Ilke Demir, a senior staff research scientist at Intel Studios, has a rather offbeat wish. She wants the hype surrounding large language models to be as low as the hype around its ethics.
In an exclusive interview with AIM, she said, “Every day there’s new information that the training set includes copyrighted images or something that is claimed to be written by a large language model is actually not, or vice versa. Such things happen because the ethical aspects are left out of the process,” she said, commenting on the state of affairs. “I’m trying to find those responsibility pillars.”
This call for responsible technology is at odds with recent events in the industry. Two weeks ago, software giant Microsoft fired its entire ethics and society team. And, this is not something new. In 2020, Google fired its ethical AI team leader Tinmit Gebru. The internet giant has made several efforts to stabilise the department but the chaos still reigns supreme. A few months after Gebru’s exit, Hanna’s next manager, Meg Mitchell, was also shown the door.
Subscribe to our Newsletter
Join our editors every weekday evening as they steer you through the most significant news of the day, introduce you to fresh perspectives, and provide unexpected moments of joy
In September 2022, Meta disbanded its Responsible Innovation (RI) team; however, the company has been taking baby steps towards creating responsible services.
Intent > Technology
‘Can we eliminate the impersonation aspect from deepfakes so that it forces the model to create someone that doesn’t exist at all, so they are not impersonating someone?’ – is one of the questions Demir and her team are trying to answer.
Deepfakes have been problematic historically and no concrete solution has been found. “Intent overpowers technology,” Demir said. A 2019 report showed that more than 95% of deepfakes are used for adult content. If it is already that extreme, then anything good someone tries to do in that space is actually a very small part, she added.
She suggested, first, the community should overcome the problem of detecting them so people can make better decisions about what to believe. Last year, Intel introduced a real-time deepfake detector that analyses ‘blood flow’ in video pixels to return results in milliseconds with 96% accuracy.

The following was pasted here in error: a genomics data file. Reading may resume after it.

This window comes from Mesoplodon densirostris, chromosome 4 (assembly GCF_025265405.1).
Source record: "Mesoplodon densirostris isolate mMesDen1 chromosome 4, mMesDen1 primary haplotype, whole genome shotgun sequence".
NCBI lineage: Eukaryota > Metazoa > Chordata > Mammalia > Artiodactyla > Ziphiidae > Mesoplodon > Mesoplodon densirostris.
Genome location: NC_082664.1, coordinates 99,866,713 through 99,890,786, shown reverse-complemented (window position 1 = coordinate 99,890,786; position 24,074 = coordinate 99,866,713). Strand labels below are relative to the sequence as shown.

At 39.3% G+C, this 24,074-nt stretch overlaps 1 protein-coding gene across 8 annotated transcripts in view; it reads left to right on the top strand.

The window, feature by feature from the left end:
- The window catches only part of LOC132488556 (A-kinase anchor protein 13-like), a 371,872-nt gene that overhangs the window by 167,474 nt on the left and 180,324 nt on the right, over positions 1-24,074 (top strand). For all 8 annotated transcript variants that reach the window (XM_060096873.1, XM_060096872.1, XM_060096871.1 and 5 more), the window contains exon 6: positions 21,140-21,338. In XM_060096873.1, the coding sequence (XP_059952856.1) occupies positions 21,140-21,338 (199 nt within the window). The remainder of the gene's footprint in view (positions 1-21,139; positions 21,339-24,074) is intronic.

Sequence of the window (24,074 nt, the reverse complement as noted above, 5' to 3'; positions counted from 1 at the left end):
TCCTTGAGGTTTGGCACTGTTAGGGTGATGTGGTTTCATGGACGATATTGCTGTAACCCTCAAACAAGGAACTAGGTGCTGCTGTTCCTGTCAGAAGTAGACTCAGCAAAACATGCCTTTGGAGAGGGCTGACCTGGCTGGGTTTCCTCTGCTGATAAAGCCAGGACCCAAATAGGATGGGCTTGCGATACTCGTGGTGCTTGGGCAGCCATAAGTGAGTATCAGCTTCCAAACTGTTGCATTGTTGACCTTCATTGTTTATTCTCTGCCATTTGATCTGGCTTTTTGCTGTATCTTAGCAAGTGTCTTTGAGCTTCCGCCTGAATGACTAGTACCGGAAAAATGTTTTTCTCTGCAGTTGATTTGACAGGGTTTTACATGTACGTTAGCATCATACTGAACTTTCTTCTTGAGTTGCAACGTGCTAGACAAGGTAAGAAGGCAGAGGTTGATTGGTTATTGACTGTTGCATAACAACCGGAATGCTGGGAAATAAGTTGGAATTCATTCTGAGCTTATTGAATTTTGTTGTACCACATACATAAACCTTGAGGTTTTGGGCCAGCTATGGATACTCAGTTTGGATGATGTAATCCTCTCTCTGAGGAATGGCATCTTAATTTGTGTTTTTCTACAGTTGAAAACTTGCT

Stating the example of the Zelensky video telling Ukraine troops to surrender, Demir said, deepfakes target vulnerable populations. People in a war zone would see such a video without criticising the resolution, body posture, etc.
She suggested, an indicator that a certain percent of the video is fake should be a part of the industry module. Especially for immediate cases, such as elections, detection methods should be utilised and also in social media platforms for videos that go viral. “So that people can make their own decision, share it or leave it at their own risk. I think the more we push detection, the more the intent behind deepfakes will neutralise,” she said, hopeful.
In the longer term, Demir wants all the created content to be related with information about who created it, how it was created, which tool was used, what was the intent, and was it created with consent, etc. “We want to embed the data itself so that when people consume it, they will look at the data and identify if it is a trusted source,” she said.
Protecting privacy via AI
We have many social media pictures we don’t want to be in but people keep uploading them without our consent. Then there are automatic paste permission algorithms that associate your face with your name. There are crawlers taking your face everywhere. “Even if you untag yourself on a platform your name is not visible there, but your name is associated with your face,” explains Demir. “Our faces are like digital passports, we need to have control over them,” she added.
To stop this, Demir and her colleagues have developed a system called ‘My Face My Choice’. Elaborating on the method she said, “If you don’t want to appear in a photo, your face is wrapped with a quantifiable similar deepfake, and you don’t appear in the photo anymore. The photo looks very normal and natural, but you’re not there anymore.”
Lewis Griffin, professor at University College London opined, the tool is significant as it could have a much bigger positive impact on online privacy. However, there are several technical hurdles regarding security and storage to overcome before deploying on large networks. “Also, it is unclear whether there would be enough demand from social media users who want their face obscured to strangers,” he added.